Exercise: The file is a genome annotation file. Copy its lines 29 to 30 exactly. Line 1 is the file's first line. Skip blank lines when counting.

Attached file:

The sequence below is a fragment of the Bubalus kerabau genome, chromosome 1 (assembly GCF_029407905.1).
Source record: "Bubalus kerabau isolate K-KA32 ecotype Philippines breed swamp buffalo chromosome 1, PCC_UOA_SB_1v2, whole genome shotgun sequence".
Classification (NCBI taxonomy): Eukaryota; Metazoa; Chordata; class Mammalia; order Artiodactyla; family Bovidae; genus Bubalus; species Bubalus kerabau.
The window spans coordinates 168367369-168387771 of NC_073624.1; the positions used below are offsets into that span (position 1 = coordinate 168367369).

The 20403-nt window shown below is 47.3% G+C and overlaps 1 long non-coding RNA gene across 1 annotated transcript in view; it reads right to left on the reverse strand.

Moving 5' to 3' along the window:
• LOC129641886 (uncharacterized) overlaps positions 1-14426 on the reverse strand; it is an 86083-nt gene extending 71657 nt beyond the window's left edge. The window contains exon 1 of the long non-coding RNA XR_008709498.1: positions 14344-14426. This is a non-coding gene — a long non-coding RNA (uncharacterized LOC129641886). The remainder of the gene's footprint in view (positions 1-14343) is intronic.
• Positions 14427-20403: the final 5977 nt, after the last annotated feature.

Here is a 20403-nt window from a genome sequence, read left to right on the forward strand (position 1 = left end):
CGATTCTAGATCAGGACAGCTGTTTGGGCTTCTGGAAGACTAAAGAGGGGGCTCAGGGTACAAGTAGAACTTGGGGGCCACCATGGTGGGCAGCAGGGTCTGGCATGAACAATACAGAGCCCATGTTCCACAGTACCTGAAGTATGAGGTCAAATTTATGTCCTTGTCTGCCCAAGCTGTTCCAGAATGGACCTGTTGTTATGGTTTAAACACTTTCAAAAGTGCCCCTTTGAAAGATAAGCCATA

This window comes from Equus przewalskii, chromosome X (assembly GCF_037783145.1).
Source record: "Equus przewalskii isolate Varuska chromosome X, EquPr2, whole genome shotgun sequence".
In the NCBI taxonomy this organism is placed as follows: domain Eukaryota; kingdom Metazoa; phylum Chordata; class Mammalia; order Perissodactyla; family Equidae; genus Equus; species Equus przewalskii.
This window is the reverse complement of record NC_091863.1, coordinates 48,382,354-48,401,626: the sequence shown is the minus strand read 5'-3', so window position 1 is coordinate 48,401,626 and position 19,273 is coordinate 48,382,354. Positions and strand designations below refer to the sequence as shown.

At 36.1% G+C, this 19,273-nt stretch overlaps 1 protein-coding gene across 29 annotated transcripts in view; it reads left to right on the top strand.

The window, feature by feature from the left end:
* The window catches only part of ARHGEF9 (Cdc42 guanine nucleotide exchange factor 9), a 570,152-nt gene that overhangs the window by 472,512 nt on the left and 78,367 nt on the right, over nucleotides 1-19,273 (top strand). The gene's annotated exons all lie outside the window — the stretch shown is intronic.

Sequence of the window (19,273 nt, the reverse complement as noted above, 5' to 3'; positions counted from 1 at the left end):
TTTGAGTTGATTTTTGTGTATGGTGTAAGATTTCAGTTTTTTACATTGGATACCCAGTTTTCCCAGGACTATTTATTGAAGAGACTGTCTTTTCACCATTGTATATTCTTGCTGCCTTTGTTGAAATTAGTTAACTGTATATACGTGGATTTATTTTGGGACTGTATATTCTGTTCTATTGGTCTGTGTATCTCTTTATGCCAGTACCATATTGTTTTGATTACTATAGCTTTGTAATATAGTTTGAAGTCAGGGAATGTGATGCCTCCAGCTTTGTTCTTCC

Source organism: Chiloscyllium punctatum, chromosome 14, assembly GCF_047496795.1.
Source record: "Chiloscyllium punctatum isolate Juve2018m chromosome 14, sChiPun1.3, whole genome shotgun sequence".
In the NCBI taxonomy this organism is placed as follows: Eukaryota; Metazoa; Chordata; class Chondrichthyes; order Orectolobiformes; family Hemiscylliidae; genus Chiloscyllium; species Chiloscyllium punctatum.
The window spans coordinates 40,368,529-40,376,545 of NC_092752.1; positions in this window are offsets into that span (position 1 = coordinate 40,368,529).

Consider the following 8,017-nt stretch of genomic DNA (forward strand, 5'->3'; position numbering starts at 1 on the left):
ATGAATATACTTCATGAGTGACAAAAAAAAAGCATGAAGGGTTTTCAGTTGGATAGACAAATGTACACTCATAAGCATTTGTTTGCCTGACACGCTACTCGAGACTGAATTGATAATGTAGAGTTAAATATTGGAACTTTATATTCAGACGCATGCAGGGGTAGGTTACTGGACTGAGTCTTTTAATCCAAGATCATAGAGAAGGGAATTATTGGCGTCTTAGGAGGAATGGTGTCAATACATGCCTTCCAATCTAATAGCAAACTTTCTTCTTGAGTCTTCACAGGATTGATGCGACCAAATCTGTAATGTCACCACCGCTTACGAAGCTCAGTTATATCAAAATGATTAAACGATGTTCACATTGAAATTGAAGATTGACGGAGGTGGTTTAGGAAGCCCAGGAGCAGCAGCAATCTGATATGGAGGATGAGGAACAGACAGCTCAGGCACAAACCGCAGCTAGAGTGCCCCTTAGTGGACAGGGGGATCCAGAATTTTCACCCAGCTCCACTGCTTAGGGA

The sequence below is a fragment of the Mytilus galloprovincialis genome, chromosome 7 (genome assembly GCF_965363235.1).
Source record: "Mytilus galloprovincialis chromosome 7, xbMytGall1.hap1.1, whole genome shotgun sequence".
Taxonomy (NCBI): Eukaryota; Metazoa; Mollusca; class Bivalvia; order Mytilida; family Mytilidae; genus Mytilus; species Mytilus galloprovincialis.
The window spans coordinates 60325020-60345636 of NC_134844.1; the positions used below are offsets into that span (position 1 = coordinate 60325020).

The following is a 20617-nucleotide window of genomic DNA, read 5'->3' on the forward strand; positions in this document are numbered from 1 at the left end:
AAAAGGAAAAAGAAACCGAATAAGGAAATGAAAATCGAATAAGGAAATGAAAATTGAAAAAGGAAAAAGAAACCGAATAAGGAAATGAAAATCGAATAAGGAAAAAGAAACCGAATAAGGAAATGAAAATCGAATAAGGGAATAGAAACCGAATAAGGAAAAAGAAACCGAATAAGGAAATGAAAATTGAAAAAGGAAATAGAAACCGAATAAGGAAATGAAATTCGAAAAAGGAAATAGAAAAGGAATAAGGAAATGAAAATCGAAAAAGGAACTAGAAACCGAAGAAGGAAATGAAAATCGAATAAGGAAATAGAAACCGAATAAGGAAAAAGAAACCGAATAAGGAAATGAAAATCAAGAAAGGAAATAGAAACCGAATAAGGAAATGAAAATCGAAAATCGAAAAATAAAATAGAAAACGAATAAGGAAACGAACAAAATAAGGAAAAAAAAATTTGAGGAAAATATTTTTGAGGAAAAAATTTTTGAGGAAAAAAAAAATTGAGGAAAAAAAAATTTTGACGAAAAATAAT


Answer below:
The window spans coordinates 60325020-60345636 of NC_134844.1; the positions used below are offsets into that span (position 1 = coordinate 60325020).

The following is a 20617-nucleotide window of genomic DNA, read 5'->3' on the forward strand; positions in this document are numbered from 1 at the left end: